Palliative care doesn’t only go to the dying

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      (Dr. Pippa Hawley will be a panelist at the Georgia Straight's upcoming event, Grassroots: An Expo for the Cannabis Curious on April 7 and 8, 2018. Get your tickets now.)

      Dr. Pippa Hawley is keen to shatter myths about palliative care. In a phone interview with the Georgia Straight from her office, the UBC medical school’s division head of palliative care emphasizes that it’s not only for those with terminal illnesses.

      “The old models of palliative care have not really included survivorship,” Hawley explains. “People wait until they’re 100-percent certain that they’re going to be dead before they even think of palliative care. But by then they’ve missed out on so much potential benefit. They then get too little, too late. We want to get people thinking about it earlier and planning ahead.”

      In a three-page letter published last year in the Journal of Pain and Symptom Management, Hawley pointed out that the World Health Organization’s definition of palliative care has expanded beyond treating people with incurable diseases. Nowadays, it’s applied to life-threatening conditions such as heart disease and renal failure, sometimes early on, to achieve its greatest potential.

      “Palliative care isn’t necessarily a thing or a place,” Hawley says. “It’s an approach to care, which can be delivered in all sorts of different environments. The hospice is…for people who don’t have sufficient support at home to be able to die at home. But many people do have wives and children and other supports. And they would much rather be around home than in an institution—and that doesn’t necessarily mean that they’re not getting good care. They can actually get excellent care in their own home if they know what they need.”

      In effect, she adds, it’s important for people facing life-threatening conditions and their caregivers to find out what they don’t know about palliative care. Because once they find answers, they’re in a better position to obtain the help they need from the health-care system.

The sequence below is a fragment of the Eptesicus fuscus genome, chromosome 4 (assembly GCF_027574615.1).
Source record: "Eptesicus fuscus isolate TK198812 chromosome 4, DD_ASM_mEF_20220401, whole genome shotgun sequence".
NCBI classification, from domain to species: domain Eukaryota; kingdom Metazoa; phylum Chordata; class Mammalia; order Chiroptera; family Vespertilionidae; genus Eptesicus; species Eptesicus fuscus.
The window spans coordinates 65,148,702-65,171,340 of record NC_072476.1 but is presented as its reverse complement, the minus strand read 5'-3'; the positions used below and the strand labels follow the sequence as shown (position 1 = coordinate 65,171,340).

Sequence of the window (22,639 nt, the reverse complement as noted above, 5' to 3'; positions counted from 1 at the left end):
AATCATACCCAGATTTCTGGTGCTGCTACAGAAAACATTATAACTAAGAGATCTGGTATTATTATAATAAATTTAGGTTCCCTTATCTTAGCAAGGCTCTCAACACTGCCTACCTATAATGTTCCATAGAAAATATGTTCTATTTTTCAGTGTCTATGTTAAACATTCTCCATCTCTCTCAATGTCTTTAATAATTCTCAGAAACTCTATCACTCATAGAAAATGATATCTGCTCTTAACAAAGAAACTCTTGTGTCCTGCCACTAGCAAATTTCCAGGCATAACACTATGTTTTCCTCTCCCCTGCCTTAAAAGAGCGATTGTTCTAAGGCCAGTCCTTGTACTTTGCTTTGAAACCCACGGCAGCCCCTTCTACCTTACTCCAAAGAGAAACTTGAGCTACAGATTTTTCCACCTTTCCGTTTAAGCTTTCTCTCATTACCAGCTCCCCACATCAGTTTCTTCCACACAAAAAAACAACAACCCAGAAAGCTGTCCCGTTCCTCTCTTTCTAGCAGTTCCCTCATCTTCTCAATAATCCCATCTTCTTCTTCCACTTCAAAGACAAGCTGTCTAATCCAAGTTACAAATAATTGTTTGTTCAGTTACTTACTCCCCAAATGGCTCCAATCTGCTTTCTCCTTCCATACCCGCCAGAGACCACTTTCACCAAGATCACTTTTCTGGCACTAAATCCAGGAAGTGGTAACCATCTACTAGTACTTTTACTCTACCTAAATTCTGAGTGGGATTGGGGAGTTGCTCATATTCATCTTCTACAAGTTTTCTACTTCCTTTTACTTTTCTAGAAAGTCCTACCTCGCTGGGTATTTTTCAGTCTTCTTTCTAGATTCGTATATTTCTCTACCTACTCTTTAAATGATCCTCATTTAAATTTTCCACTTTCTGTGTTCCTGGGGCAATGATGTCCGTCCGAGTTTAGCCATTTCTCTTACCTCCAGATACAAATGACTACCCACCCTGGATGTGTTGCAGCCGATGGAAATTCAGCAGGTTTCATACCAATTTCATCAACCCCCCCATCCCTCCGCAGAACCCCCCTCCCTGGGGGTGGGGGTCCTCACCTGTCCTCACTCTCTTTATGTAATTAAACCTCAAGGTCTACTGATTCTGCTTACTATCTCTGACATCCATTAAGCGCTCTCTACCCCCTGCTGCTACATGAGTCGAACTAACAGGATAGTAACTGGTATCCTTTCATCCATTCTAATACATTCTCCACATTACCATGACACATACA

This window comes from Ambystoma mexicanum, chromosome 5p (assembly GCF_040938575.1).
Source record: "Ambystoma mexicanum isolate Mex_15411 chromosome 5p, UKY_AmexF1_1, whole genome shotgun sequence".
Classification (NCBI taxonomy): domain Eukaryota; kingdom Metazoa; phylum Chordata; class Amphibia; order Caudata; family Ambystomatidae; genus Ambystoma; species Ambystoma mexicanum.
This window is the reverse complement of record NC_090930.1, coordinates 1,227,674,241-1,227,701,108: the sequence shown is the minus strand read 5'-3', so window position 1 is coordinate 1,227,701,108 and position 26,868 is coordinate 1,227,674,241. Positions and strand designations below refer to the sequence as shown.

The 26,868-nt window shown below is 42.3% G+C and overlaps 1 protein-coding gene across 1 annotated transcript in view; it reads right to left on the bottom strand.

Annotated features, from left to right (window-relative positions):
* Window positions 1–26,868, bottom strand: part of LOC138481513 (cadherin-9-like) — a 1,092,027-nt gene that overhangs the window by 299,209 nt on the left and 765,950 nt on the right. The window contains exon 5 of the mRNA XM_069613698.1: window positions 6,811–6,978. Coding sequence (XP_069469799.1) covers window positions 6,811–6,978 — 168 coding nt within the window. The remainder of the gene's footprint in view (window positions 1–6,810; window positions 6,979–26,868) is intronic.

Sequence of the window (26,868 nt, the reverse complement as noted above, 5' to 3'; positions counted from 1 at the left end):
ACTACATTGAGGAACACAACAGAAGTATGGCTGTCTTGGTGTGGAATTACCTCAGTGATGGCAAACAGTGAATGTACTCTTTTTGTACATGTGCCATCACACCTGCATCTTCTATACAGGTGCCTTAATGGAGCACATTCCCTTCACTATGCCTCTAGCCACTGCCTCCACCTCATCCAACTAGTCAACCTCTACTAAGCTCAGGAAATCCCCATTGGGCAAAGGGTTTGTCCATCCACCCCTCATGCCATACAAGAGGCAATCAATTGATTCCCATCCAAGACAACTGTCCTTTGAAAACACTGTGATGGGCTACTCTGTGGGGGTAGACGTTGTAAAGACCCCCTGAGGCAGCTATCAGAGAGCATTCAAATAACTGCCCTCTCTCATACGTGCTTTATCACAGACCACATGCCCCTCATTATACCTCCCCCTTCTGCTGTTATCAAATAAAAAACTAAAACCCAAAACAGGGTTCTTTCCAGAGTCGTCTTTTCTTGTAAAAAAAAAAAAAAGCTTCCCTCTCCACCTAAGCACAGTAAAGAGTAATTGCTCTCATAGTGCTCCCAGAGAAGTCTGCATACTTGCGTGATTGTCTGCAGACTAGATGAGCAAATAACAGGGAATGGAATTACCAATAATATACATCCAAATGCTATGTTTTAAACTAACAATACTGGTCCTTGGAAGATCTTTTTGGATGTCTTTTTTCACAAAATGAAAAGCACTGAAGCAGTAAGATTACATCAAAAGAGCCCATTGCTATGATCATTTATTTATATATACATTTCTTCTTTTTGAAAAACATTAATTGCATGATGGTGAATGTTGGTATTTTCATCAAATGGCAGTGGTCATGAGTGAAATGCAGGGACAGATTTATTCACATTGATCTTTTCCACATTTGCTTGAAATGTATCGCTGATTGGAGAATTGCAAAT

“You’re more likely to indicate to your family doctor that your pain management isn’t really very good,” Hawley says. This, in turn, might lead to the person asking the general practitioner for a referral to a palliative-care specialist.

      Hawley says she became interested in palliative care when she was training in internal medicine with oncology patients. In the early 1990s, she did a research fellowship with Dr. Julio Montaner, who’s been a pioneer in developing effective therapies for controlling HIV. She recalls it as a time when people were “dying in droves” from infections triggered by compromised immune systems. It sparked her interest in learning more about how to control people’s symptoms and bring about improvements at the end of their lives.

      “Being able to treat disease is only one part of what people need from the health-care system,” she states. “They also need to be helped to live with diseases when they’re not curable. This is a part for me that I found to be really satisfying and very much needed.”

      At the same time, Hawley doesn’t want people to think that practising palliative care is depressing and grim. She maintains that it’s exactly the opposite because people with limited life expectancies make the most of their time. She even runs a “Bucket List Festival” in different communities around the province where people show up at events and make lists of what they would like to do before they die.

      “They tend to stop sweating the small stuff,” Hawley insists. “People only want to spend time on things that really matter to them. So it’s a tremendously valuable time. People have a ton of fun.”

      The UBC faculty of medicine’s division of palliative care will host a free public discussion at 6:30 p.m. on December 8 at the Sheraton Wall Centre. Tickets are available at the Eventbrite website.